Defence digital plan hampered by lack of skills and ageing tech, NAO report finds
Auditors report that MoD needs to hire scores of technical staff and spend billions on IT upgrades to deliver on strategy
Delivery of government’s Digital Strategy for Defence is beset by issues and inadequacies that threaten successful completion, according to a report from the National Audit Office (NAO) reviewing the Ministry of Defence’s implementation.
The strategy’s objectives completion date is 2025, which is “ambitious” due to the “scale of the challenge and the persistent barriers to change,” according to the report released this month.
The Digital Strategy for Defence is the MoD’s plan to improve cybersecurity and modernise digitisation. The three goals are: create a digital ‘backbone’ to allow for data to be shared seamlessly and securely across all military and civilian domains; develop a digital ‘foundry’ for centralised software and data analytics development; and improve and empower its digital function so skilled digital specialists can deliver the transformation and integration of the technology across MoD.
The NAO report examines the progress of the MoD regarding the implementation of their digital strategy from May 2021, when the strategy was announced, up to June 2022.
The main issues identified with the strategy are the lack of complete plan or clear way of measuring progress.
The department also lacks adequate personnel to complete the task, the report says. Defence Digital currently aims to hire 151 people with high-priority technical skills for the large undertaking. By June 2022, only 42 people have been hired, with MoD in the process of bringing in 39 more, according to the report. It is understood that the intent is that new recruits will fill critical roles and ideally be a mix of employees and contractors.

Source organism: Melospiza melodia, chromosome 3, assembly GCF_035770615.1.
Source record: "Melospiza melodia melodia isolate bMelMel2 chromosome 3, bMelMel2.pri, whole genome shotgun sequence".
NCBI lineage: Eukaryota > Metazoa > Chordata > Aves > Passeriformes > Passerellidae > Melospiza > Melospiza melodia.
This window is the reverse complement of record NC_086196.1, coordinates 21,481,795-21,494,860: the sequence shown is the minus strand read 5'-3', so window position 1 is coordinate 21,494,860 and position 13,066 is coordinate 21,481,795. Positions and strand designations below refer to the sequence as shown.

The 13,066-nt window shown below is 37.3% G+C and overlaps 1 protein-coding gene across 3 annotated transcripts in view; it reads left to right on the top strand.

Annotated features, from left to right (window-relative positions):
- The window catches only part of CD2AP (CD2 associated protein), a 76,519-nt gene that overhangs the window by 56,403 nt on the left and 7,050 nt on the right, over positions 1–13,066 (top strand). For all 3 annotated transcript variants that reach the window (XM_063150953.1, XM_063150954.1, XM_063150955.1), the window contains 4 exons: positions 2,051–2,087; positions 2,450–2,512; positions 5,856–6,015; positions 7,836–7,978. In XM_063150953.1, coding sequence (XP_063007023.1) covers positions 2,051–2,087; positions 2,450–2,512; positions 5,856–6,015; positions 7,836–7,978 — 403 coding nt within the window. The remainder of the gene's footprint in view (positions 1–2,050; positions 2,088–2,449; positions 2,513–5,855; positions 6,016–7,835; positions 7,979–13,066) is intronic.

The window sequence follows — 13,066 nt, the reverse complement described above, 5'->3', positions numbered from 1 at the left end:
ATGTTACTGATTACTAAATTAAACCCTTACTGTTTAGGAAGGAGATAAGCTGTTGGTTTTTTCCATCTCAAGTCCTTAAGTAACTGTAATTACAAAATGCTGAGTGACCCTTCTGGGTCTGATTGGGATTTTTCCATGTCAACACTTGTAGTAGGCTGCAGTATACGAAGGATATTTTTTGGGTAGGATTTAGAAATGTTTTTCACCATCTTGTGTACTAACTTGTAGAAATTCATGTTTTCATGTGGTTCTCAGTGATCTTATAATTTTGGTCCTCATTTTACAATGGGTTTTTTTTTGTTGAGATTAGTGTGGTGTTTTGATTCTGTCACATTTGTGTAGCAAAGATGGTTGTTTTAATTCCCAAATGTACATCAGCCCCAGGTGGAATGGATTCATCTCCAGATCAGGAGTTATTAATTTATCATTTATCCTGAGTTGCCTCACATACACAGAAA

The MoD’s “historically poor reputation for project and programme delivery” is largely due to a substantial amount of legacy technology that needs to be replaced or updated, as it is currently “a barrier to integrating digital activity across defence,” the NAO report said. According to MoD Defence Digital’s 2019 estimation, the department would need to spend £11.7 bn to update or replace ageing legacy technology over the following decade.
The NAO primarily recommends the MoD “immediately creates a clear plan for the digital strategy” that includes wider efforts to transform the department, prioritise all activities needed to achieve set goals, create clear indicators to demonstrate future progress, and develop a consistent set of performance information for both digital and wider departmental function.
To help address the need for tech expertise, the department is understood to be working on a major ‘Digital Skills for Defence’ initiative to strengthen the digital skills of current defence leaders, digital professionals and other employees. To strengthen IT infrastructure, meanwhile, the MoD is investing in a new ‘Digital Foundry’ so the department can start exploiting data as a strategic asset, as well as enhance cyber resiliency.
“The Digital Defence Strategy provides a strong foundation for the transformation of defence. It is ambitious in how we need to implement digital transformation across a large and complex enterprise like defence,” a MoD spokesperson said. “We agree with the NAO’s recommendation that delivery can be strengthened by creating a clear, overarching plan to coordinate and monitor delivery. We are putting this plan in place immediately.”
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